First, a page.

</ul>
<h4><a name = "response">'Response to' guidelines</a></h4>
The definition of the top-level 'response to' terms has been updated to indicate where the response begins and ends:
Any process that results in a change in state or activity of a cell or organism as the result of a stimulus. The process begins with detection of the stimulus and ends with a change in state or activity or the cell or organism.
This change was made and released in ontology version 1.1960<br>
<b> Examples: </b>
<ol><li>response to stimulus ; GO:0050896
Any process that results in a change in state or activity of a cell or an organism (in terms of movement, secretion, enzyme production, gene expression, etc.) as a result of a stimulus. The process begins with detection of the stimulus and ends with a change in state or activity or the cell or organism
<li>GO:0051716 cellular response to stimulus
Any process that results in a change in state or activity of a cell (in terms of movement, secretion, enzyme production, gene expression, etc.) as a result of a stimulus. The process begins with detection of the stimulus by a cell and ends with a change in state or activity or the cell.</ul>
Advisory quality control check: High level 'response to' terms should not directly be used for annotation, unless additional information is supplied in column 16.
Be careful to use IEP when the experiment is observing expression level. Example: PMID:8888624 and annotation for <i>A. thaliana</i> <a href = "http://www.arabidopsis.org/servlets/TairObject?accession=locus:2182783">BIP1</a>. Should use IEP than IDA.
<h4><a name ="regulationTerms">Use of Regulation Terms</a></h4>
<ul><li> <a name="#background">Background </a></li>
The GO Consortium recognized quite early on in the development of the Biological Process ontology that there were gene products that participated directly in a process and gene products that regulated a process, positively and/or negatively. But how do curators know to which of these terms they should be annotating and is it possible, for a given process, to annotate the same gene product to both a parent term and one of its associated regulation term?
To begin to address these questions here are some guidelines for annotating, or not, to regulation terms:
<li> <a name="#guide1">Guideline 1: Use existing biological knowledge to define the process. </a></li>
In order to determine whether a gene product participates in a process or regulates that process (or both) curators need to consider the nature of the process. Processes can be considered as ordered assemblies of molecular functions and every process has a beginning, middle, and end.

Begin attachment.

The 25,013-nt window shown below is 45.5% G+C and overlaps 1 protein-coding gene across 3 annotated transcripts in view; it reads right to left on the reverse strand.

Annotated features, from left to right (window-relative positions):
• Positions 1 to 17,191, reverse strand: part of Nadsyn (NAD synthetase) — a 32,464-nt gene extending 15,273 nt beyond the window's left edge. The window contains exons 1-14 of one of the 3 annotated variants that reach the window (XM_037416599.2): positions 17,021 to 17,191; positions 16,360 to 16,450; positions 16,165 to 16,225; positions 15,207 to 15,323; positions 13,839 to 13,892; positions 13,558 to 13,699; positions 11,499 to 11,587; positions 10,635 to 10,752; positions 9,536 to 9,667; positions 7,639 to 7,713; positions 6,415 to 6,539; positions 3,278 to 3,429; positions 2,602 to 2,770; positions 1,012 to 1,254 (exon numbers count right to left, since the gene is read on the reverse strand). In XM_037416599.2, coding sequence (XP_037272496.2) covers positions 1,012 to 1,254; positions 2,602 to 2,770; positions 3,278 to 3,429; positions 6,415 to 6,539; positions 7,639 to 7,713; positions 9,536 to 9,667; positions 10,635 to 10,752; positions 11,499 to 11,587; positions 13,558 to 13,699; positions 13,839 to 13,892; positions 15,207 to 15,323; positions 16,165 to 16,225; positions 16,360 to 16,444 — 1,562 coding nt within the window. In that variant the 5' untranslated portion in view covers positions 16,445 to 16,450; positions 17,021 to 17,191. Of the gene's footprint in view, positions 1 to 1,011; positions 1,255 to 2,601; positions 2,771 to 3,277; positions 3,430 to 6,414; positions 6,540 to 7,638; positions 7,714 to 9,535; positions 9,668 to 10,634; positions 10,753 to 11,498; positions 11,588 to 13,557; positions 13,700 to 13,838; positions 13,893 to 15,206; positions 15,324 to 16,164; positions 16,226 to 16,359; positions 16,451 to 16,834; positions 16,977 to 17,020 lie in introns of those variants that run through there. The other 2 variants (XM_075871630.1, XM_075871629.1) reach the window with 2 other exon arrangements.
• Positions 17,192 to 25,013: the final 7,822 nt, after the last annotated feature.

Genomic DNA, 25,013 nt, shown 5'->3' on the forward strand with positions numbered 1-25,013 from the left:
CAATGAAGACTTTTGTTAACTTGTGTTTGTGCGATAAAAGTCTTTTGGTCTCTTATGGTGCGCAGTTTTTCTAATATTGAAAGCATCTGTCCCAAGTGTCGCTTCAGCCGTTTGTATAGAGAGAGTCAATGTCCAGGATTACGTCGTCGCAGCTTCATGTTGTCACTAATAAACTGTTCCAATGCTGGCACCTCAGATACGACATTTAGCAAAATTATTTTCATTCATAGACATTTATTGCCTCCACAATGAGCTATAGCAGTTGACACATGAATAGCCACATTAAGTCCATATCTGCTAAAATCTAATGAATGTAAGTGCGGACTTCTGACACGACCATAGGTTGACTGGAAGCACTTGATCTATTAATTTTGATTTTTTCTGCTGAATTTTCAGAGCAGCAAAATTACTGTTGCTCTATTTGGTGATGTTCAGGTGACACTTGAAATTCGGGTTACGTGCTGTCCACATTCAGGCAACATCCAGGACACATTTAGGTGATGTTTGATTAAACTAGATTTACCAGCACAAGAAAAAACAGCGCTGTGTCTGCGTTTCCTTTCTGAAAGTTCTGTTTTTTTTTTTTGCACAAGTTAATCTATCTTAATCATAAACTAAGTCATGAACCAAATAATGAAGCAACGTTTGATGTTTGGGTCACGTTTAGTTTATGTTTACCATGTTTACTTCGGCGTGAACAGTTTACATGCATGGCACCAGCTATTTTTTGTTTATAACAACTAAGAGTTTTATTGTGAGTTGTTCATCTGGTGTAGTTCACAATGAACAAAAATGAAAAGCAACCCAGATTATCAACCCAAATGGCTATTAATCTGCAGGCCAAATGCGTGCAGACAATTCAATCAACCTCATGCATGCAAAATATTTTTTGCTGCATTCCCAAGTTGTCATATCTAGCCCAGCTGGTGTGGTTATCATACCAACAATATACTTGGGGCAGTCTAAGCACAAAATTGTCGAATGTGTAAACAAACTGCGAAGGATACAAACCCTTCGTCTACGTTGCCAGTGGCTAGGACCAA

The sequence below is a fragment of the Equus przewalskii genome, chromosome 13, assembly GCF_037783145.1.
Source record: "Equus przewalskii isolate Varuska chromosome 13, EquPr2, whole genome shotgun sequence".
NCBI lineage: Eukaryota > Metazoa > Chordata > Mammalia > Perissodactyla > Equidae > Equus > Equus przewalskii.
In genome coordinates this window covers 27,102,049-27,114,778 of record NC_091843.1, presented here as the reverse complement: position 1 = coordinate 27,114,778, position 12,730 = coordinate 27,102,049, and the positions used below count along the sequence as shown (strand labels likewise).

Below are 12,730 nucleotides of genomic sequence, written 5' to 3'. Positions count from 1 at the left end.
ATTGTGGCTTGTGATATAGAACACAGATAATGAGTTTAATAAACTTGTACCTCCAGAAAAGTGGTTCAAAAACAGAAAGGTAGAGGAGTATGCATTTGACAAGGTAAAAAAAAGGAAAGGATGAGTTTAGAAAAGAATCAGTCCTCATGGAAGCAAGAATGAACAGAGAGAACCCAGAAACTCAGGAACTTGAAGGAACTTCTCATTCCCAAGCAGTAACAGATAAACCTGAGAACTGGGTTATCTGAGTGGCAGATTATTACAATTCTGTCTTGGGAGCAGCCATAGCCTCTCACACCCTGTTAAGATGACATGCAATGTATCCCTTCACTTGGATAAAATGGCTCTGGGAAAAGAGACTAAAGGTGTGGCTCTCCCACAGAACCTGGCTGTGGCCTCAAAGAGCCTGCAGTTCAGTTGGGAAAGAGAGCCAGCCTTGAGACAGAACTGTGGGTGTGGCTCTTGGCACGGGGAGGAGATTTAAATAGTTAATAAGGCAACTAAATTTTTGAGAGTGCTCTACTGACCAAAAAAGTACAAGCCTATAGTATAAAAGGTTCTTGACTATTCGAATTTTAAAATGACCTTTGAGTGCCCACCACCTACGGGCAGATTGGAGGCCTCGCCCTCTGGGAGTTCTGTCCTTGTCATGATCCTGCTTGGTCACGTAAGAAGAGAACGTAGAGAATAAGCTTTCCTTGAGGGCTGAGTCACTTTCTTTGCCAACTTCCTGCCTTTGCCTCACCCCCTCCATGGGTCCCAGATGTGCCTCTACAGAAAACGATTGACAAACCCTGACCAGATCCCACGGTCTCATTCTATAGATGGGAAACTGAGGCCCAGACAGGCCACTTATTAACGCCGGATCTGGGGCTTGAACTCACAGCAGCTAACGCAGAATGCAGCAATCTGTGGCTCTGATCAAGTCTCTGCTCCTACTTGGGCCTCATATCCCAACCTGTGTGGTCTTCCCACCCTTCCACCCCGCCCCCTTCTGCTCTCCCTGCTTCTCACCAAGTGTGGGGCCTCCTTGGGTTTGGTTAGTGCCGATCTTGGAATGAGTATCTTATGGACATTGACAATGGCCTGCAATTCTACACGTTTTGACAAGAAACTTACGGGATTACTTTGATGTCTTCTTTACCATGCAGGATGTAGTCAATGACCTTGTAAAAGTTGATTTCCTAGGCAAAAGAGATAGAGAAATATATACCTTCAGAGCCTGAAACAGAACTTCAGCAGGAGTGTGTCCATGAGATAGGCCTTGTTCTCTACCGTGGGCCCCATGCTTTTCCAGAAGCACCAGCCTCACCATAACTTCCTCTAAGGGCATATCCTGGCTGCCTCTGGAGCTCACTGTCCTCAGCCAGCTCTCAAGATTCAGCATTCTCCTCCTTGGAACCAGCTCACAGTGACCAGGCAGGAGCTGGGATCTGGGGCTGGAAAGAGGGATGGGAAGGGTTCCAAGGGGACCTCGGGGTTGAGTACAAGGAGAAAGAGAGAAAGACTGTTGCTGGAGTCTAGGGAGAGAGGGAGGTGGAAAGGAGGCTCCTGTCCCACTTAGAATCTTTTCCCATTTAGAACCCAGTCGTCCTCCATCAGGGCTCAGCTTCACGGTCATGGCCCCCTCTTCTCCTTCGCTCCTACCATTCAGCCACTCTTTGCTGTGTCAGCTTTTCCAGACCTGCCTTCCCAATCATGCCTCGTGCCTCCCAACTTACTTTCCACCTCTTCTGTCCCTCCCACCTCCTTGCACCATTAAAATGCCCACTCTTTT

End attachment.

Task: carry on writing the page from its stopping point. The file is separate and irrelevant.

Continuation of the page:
Use existing biological knowledge and the paper being curated as guides. Is there a defined pathway, i.e. distinct molecular functions, and have the gene products that perform those functions been identified? Does the gene product being annotated perform one of those functions or a function outside of the process that might start, stop, or change the rate at which the process proceeds?
In reality, the beginning, middle, and end of some processes will be easier to define than others. For example, signaling pathways, such as MAPK signaling, will be easier to define than broader, organismal-level processes such as embryonic development. Curators should use their jugdement, based on the published literature, to guide their annotation.<br>
<strong>Example: Atg1</strong>
Saccharomyces cerevisiae Atg1 encodes a protein kinase that is involved in autophagy: "The process by which cells digest parts of their own cytoplasm; allows for both recycling of macromolecular constituents under conditions of cellular stress and remodeling the intracellular structure for cell differentiation."
Atg1 activity is critical for the induction of autophagy, specifically for formation of autophagic vacuoles. Should Atg1 be annotated to autophagic vacuole formation or regulation of autophagic vacuole formation? Authors have used language that could lead curators to make annotations to either term.
In this case, annotators need to consider the sum of what is known about the autophagic pathway and Atg1's role in that pathway.